Your pound may travel further if you snap up holiday currency now

Share this article

FAMILIES planning a holiday abroad this summer should begin thinking about buying their currency sooner rather than later, after a warning from Bank of England Governor Mervyn King that the pound is likely to slide in coming months, writes Teresa Hunter.

Quite how much is might slip and when is difficult to predict, given the challenges currently facing the economies of many of our most popular holiday destinations. The best guess is that it could well weaken against the euro, but the jury is out over dollars.

The pound has fallen by roughly 13% against the euro since last summer, with tourist rates reaching 1.3 euros to the pound on Friday. Most commentators expect that trend to continue.

The position vis-a-vis the dollar is more complex. It has been bouncing around $2.1 to $1.8 to the pound for the past year, with tourist rates now around the $1.9 mark.

In theory the pound should weaken against the dollar too, but as Mark Nancarrow, managing director of financial services at Thomas Cook, explains: "No one knows where everything is going to end where the US economy and the dollar is concerned. The pound has already fallen some way from its dollar high last year, which could mean that it might strengthen again or could fall further. But to an extent this uncertainty applies to other currencies too.

"All Mervyn King said was that standing where he is standing with all the data he has at hand at this precise point in time, his reading of the runes points to the pound weakening. What we don't know is what will happen in these other economies and to their currencies. Will they weaken alongside us or strengthen against us?"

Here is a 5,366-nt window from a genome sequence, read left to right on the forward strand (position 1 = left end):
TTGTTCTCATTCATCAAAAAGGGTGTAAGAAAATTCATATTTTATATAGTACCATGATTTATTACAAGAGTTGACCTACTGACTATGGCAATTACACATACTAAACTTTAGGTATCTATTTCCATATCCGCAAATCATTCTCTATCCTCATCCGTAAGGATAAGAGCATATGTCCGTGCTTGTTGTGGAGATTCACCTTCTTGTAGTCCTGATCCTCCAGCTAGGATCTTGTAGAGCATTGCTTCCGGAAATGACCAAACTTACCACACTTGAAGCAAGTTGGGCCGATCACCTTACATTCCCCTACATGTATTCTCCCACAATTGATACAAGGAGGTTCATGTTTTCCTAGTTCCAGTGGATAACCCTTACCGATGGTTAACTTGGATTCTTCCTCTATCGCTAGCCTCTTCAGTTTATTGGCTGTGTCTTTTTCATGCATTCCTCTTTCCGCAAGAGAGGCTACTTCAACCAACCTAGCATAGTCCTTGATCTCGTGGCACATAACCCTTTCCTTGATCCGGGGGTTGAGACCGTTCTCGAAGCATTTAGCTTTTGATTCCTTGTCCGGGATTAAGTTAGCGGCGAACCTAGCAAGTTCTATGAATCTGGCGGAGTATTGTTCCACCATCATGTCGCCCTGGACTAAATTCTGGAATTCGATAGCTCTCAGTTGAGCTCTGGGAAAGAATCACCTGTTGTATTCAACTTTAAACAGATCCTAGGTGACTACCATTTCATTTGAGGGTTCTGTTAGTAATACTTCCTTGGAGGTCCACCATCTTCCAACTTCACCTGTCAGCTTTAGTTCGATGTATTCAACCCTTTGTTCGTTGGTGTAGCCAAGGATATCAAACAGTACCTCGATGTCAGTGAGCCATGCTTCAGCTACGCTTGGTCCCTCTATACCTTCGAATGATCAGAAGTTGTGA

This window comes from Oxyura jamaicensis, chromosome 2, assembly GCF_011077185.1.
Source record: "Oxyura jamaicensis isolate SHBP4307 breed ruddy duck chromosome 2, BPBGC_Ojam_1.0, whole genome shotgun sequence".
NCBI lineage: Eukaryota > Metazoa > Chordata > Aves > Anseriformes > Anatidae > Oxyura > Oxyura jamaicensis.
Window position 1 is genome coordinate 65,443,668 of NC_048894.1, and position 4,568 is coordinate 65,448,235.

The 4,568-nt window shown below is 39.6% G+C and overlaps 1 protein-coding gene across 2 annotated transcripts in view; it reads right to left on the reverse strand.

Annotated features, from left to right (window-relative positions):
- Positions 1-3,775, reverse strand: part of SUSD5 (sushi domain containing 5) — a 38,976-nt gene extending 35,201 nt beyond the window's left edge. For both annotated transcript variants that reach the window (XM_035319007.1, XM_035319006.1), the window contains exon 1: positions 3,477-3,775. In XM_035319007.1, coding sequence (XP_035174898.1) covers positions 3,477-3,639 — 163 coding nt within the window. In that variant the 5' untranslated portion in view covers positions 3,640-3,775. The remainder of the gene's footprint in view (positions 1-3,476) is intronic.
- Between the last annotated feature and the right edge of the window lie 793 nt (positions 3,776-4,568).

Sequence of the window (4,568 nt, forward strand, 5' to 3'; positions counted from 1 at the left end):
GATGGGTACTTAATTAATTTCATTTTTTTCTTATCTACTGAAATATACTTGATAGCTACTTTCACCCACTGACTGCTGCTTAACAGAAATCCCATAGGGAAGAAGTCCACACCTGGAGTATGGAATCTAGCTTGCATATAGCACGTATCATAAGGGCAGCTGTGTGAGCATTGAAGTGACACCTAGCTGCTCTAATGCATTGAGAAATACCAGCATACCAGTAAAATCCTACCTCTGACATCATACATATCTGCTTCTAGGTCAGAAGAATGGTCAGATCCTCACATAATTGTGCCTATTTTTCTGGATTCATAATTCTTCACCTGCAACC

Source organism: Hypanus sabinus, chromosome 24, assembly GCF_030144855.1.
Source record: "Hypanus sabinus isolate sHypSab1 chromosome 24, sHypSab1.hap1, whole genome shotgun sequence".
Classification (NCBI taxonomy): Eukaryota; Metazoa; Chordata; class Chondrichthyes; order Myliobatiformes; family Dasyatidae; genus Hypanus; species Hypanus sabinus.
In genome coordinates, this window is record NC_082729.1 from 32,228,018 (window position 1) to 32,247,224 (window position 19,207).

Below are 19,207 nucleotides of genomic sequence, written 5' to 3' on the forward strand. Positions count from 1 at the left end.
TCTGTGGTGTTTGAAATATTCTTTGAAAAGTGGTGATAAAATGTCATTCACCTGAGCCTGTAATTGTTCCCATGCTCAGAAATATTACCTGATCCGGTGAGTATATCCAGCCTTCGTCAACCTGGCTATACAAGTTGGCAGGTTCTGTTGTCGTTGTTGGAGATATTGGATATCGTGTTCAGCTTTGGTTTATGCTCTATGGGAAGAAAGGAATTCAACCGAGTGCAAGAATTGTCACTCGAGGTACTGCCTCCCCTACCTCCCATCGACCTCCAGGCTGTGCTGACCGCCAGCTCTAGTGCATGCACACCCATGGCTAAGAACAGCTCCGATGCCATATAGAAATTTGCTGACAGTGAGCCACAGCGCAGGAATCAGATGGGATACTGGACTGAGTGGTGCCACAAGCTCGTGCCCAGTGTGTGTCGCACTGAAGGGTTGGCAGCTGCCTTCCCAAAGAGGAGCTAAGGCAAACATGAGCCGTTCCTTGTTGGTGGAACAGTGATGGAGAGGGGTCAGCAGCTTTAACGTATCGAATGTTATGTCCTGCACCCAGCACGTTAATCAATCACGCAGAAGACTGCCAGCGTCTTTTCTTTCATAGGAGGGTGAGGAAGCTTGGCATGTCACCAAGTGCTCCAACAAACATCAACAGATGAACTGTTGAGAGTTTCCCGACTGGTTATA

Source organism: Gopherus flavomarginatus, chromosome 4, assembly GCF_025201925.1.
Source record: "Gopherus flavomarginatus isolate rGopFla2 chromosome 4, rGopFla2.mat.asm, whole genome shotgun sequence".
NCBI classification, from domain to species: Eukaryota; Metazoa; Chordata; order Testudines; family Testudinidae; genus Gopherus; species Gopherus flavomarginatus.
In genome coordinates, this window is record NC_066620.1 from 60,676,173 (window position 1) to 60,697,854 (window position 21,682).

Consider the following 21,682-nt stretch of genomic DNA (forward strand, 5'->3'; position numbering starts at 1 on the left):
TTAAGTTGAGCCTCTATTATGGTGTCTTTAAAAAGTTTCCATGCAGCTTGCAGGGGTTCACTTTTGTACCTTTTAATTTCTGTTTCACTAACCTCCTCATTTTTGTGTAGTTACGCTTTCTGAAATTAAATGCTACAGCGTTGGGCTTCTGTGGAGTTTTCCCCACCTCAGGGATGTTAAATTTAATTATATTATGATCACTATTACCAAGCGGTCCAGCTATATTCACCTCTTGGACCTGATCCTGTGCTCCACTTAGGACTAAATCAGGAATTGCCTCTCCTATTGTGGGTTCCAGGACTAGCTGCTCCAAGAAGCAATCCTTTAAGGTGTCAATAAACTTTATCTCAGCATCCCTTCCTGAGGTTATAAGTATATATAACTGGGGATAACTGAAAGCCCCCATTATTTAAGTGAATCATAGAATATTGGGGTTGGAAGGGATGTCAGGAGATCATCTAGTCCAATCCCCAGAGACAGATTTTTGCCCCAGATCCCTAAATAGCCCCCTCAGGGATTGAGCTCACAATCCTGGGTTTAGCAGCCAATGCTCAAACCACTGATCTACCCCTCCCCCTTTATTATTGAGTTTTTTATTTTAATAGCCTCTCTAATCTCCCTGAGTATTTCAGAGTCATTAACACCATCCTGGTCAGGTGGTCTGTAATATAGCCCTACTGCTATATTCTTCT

For this reason he recommends hedging your bets and buying in tranches, but only use a holiday money service which charges no commission.

He argues: "If you are budgeting for your holiday and putting so much money aside each month, you could use this money to buy euros or dollars. If you buy so much per month then you are hopefully locking into good rates, before the pound falls, but minimising the risk that King could be wrong and sterling actually climbs before you travel."

This could be a particularly useful strategy where the dollar is concerned.

Nancarrow adds: "The dollar is currently volatile. We have seen it top $2 to the pound and fall back to $1.8. No one really understands where it is headed next. By buying regularly you hedge your bets."

He recommends that Egypt and Turkey are currently offering particularly good value for those yet to book their summer break in the sun, and says that their currencies have been relatively stable against the pound.

"Many people heading for these destinations buy all-inclusive packages, so currency is less of an issue. But if you are self-catering then I suggest you buy your currency now," he adds.